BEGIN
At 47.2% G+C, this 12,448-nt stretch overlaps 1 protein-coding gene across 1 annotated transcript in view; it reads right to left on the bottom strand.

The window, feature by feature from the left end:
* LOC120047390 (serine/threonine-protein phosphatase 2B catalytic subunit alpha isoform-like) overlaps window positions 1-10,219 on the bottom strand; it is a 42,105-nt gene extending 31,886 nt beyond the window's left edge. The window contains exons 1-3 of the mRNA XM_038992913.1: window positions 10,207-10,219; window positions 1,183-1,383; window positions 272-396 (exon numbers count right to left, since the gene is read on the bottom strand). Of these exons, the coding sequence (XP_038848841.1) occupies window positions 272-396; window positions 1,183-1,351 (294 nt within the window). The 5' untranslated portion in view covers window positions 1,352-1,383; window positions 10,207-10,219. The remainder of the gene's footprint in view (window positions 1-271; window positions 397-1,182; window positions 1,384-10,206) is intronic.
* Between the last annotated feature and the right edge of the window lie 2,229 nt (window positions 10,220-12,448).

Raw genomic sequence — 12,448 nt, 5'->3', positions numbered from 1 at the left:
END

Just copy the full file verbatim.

At 47.2% G+C, this 12,448-nt stretch overlaps 1 protein-coding gene across 1 annotated transcript in view; it reads right to left on the bottom strand.

The window, feature by feature from the left end:
* LOC120047390 (serine/threonine-protein phosphatase 2B catalytic subunit alpha isoform-like) overlaps window positions 1-10,219 on the bottom strand; it is a 42,105-nt gene extending 31,886 nt beyond the window's left edge. The window contains exons 1-3 of the mRNA XM_038992913.1: window positions 10,207-10,219; window positions 1,183-1,383; window positions 272-396 (exon numbers count right to left, since the gene is read on the bottom strand). Of these exons, the coding sequence (XP_038848841.1) occupies window positions 272-396; window positions 1,183-1,351 (294 nt within the window). The 5' untranslated portion in view covers window positions 1,352-1,383; window positions 10,207-10,219. The remainder of the gene's footprint in view (window positions 1-271; window positions 397-1,182; window positions 1,384-10,206) is intronic.
* Between the last annotated feature and the right edge of the window lie 2,229 nt (window positions 10,220-12,448).

Raw genomic sequence — 12,448 nt, 5'->3', positions numbered from 1 at the left: